This level of behaviour is to be expected at all times when representing the Academy which includes attending such events as training and work-related social functions.
With the rise of social media, it is not acceptable for employees to behave in such a way that would not uphold public confidence within the Academy. Please refer to the Academy’s Child Protection & Safeguarding in Schools Policies.
Employees can expect to have their personal information secured confidentially. Personal matters should also be kept in the strictest of confidence.
Employees within the Academy may have access to private or sensitive information about the pupils/children who attend the Academy. These details must be kept confidential and only shared when it is in the child’s best interest to do so.
The Data Protection Act 2018 (DPA 2018) establishes a framework of rights and duties which makes personal information safe. Personal information is information about a living individual, who can be identified from the information.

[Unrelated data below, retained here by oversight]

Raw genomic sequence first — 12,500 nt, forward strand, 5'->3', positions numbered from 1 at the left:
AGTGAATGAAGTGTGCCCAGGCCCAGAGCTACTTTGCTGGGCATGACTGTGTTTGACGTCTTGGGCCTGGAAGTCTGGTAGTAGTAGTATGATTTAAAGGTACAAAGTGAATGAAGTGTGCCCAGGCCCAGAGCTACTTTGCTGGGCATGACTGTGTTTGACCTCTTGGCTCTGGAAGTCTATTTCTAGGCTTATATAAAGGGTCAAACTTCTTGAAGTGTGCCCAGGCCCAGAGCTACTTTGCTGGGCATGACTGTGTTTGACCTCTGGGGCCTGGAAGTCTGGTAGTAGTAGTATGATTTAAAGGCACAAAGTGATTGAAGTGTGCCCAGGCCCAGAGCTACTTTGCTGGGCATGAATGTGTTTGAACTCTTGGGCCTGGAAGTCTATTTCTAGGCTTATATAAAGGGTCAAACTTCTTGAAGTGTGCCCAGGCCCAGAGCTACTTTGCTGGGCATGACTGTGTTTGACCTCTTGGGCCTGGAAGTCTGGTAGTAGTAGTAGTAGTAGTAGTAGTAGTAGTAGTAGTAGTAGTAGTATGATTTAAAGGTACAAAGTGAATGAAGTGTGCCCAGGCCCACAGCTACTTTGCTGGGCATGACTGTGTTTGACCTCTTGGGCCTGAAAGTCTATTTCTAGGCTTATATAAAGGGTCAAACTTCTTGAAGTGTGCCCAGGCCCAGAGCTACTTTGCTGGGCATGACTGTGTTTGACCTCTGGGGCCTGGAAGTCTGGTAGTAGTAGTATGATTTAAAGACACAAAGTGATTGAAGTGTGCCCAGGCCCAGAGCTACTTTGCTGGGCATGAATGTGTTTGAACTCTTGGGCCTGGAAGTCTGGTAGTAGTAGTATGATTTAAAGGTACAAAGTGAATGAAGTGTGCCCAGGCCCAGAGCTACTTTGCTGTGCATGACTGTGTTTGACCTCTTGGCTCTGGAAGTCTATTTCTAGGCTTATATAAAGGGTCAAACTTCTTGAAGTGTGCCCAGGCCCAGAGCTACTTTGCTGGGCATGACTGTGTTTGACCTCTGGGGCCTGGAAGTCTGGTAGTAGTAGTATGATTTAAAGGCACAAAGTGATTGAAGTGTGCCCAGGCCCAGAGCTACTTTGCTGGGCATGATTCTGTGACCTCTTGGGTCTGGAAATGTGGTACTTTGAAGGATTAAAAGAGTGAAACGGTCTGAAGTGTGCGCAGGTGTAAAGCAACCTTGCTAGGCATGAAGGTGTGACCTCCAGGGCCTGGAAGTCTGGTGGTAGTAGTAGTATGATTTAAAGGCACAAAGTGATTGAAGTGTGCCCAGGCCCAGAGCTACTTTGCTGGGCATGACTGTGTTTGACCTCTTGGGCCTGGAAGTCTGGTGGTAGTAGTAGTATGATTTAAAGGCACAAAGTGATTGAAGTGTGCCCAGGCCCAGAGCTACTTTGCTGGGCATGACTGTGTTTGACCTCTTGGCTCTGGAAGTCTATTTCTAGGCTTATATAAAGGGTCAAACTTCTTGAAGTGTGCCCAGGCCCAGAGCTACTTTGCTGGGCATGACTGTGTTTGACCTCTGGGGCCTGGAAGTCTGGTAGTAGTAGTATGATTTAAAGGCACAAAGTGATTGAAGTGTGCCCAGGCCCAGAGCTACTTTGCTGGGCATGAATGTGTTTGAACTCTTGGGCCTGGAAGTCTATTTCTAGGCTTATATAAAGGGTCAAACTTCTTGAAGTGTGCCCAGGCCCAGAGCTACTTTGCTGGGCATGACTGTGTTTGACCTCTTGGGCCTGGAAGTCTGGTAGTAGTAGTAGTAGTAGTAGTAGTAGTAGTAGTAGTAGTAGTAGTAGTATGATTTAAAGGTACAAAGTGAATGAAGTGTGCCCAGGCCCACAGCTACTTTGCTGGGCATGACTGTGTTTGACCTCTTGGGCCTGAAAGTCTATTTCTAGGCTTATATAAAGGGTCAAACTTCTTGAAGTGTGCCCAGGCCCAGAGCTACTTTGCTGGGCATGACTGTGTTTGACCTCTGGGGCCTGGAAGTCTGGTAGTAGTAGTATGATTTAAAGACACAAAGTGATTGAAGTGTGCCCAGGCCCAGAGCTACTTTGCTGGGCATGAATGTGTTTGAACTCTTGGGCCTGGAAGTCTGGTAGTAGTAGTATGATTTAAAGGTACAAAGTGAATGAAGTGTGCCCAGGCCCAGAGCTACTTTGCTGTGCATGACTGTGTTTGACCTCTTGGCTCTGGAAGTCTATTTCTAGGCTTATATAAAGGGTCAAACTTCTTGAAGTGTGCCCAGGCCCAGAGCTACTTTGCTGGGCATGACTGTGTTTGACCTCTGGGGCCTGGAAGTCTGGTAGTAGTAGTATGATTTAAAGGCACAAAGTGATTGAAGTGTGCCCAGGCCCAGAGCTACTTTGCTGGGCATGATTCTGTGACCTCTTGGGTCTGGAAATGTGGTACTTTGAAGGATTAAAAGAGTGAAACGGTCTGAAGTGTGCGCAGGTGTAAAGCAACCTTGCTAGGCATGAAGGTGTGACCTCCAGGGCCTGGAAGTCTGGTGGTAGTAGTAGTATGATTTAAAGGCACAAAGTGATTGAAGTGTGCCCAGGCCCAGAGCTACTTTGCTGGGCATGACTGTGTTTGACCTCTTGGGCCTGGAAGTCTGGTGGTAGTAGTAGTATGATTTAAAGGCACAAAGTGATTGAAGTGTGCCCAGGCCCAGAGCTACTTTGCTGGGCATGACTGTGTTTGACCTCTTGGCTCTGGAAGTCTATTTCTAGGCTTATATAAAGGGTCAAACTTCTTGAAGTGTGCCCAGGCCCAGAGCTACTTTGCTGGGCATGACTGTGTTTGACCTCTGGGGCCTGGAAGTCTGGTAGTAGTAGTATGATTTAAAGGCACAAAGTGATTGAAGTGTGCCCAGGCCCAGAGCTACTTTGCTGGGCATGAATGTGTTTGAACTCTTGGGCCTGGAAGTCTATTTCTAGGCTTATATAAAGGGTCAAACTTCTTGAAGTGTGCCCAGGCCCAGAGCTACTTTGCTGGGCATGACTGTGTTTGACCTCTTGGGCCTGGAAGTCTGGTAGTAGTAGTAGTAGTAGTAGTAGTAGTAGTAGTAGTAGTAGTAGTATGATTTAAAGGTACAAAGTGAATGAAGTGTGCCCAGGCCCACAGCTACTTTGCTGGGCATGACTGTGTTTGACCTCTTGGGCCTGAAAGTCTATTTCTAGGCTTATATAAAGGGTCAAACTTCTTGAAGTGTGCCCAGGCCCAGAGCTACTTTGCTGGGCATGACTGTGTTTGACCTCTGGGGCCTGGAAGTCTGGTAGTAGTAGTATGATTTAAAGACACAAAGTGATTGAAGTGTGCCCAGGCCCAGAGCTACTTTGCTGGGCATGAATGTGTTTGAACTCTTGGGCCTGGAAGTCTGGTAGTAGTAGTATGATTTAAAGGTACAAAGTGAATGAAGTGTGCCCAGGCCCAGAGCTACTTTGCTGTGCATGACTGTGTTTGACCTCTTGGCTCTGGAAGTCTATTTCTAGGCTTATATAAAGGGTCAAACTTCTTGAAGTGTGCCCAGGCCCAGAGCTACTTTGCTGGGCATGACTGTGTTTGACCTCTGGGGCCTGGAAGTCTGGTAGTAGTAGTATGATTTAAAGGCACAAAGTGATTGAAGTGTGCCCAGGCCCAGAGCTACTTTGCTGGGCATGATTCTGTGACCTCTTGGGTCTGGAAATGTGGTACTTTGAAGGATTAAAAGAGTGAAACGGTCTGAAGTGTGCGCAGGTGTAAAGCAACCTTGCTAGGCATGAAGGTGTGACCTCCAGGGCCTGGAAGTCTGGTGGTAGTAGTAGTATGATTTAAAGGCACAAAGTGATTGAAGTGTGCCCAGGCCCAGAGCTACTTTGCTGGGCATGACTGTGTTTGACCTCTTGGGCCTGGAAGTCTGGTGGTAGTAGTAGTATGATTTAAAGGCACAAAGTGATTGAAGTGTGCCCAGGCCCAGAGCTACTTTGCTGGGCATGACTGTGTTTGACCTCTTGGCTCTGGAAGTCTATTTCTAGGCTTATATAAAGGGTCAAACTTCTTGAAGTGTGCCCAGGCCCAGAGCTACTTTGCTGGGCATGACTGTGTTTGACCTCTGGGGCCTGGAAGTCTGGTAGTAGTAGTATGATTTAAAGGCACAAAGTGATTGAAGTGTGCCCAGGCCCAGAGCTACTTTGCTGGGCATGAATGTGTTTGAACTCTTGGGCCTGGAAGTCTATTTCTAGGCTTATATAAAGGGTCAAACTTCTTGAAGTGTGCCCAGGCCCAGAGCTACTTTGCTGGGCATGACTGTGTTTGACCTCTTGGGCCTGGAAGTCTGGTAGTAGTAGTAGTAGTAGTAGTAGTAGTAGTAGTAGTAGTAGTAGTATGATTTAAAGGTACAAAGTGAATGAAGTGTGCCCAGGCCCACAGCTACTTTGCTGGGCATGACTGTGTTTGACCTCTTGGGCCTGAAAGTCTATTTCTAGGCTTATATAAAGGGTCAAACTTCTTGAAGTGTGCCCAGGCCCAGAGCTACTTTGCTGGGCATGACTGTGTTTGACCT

This Academy is committed to protecting the privacy of individuals and handles all personal information in a manner that complies with the DPA 2018. It is the personal responsibility of all employees (temporary or permanent), Governors, contractors, agents and anyone else processing information on our behalf to comply with this policy.
Storage of any such information should be in line with the Data Protection Act 2018.
Any deliberate breach of this policy could amount to a criminal offence under one or more pieces of legislation, for example the Computer Misuse Act 1990 and the Data Protection Act 2018. All breaches will be investigated, and appropriate action taken.
Employees should report any concerns to a senior member of the Academy.
Staff should maintain high standards of honesty and integrity in their role. This includes when dealing with pupils, handling money, claiming expenses and using school property and facilities.
Employees should not receive or accept gifts, loan, fees, hospitality or other reward which influences the way in which duties are carries out.